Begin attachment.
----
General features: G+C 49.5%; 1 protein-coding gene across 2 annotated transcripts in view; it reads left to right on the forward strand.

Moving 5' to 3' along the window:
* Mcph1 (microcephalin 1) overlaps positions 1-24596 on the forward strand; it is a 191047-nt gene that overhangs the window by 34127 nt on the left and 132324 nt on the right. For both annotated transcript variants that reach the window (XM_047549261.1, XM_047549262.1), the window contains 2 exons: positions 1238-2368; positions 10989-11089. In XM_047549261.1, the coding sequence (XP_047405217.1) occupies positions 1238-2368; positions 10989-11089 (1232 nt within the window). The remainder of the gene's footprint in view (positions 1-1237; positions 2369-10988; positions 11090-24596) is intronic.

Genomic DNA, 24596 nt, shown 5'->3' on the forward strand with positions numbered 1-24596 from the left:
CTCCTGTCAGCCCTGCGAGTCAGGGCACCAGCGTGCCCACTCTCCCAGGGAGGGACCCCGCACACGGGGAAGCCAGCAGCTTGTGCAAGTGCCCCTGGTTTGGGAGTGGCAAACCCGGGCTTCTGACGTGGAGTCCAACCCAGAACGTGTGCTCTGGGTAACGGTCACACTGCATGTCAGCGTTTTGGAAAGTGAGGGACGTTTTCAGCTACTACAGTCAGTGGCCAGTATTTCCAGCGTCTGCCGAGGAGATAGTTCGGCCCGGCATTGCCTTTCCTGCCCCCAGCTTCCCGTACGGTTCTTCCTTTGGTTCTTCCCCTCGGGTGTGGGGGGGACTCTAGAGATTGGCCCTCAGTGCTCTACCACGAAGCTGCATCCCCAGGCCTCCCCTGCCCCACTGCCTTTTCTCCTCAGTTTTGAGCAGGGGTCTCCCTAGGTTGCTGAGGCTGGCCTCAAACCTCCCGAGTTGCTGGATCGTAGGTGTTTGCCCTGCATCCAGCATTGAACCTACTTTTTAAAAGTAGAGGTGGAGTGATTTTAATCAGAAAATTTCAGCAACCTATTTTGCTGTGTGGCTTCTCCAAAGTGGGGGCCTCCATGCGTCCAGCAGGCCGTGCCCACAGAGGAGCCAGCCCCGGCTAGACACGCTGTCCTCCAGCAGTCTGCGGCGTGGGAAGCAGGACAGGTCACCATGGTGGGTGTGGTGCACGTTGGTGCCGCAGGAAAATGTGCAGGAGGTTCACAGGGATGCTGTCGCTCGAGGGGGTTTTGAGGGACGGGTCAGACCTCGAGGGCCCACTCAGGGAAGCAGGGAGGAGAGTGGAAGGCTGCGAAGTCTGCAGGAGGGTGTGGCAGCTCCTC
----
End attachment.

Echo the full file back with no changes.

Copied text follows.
General features: G+C 49.5%; 1 protein-coding gene across 2 annotated transcripts in view; it reads left to right on the forward strand.

Moving 5' to 3' along the window:
* Mcph1 (microcephalin 1) overlaps positions 1-24596 on the forward strand; it is a 191047-nt gene that overhangs the window by 34127 nt on the left and 132324 nt on the right. For both annotated transcript variants that reach the window (XM_047549261.1, XM_047549262.1), the window contains 2 exons: positions 1238-2368; positions 10989-11089. In XM_047549261.1, the coding sequence (XP_047405217.1) occupies positions 1238-2368; positions 10989-11089 (1232 nt within the window). The remainder of the gene's footprint in view (positions 1-1237; positions 2369-10988; positions 11090-24596) is intronic.

Genomic DNA, 24596 nt, shown 5'->3' on the forward strand with positions numbered 1-24596 from the left:
CTCCTGTCAGCCCTGCGAGTCAGGGCACCAGCGTGCCCACTCTCCCAGGGAGGGACCCCGCACACGGGGAAGCCAGCAGCTTGTGCAAGTGCCCCTGGTTTGGGAGTGGCAAACCCGGGCTTCTGACGTGGAGTCCAACCCAGAACGTGTGCTCTGGGTAACGGTCACACTGCATGTCAGCGTTTTGGAAAGTGAGGGACGTTTTCAGCTACTACAGTCAGTGGCCAGTATTTCCAGCGTCTGCCGAGGAGATAGTTCGGCCCGGCATTGCCTTTCCTGCCCCCAGCTTCCCGTACGGTTCTTCCTTTGGTTCTTCCCCTCGGGTGTGGGGGGGACTCTAGAGATTGGCCCTCAGTGCTCTACCACGAAGCTGCATCCCCAGGCCTCCCCTGCCCCACTGCCTTTTCTCCTCAGTTTTGAGCAGGGGTCTCCCTAGGTTGCTGAGGCTGGCCTCAAACCTCCCGAGTTGCTGGATCGTAGGTGTTTGCCCTGCATCCAGCATTGAACCTACTTTTTAAAAGTAGAGGTGGAGTGATTTTAATCAGAAAATTTCAGCAACCTATTTTGCTGTGTGGCTTCTCCAAAGTGGGGGCCTCCATGCGTCCAGCAGGCCGTGCCCACAGAGGAGCCAGCCCCGGCTAGACACGCTGTCCTCCAGCAGTCTGCGGCGTGGGAAGCAGGACAGGTCACCATGGTGGGTGTGGTGCACGTTGGTGCCGCAGGAAAATGTGCAGGAGGTTCACAGGGATGCTGTCGCTCGAGGGGGTTTTGAGGGACGGGTCAGACCTCGAGGGCCCACTCAGGGAAGCAGGGAGGAGAGTGGAAGGCTGCGAAGTCTGCAGGAGGGTGTGGCAGCTCCTC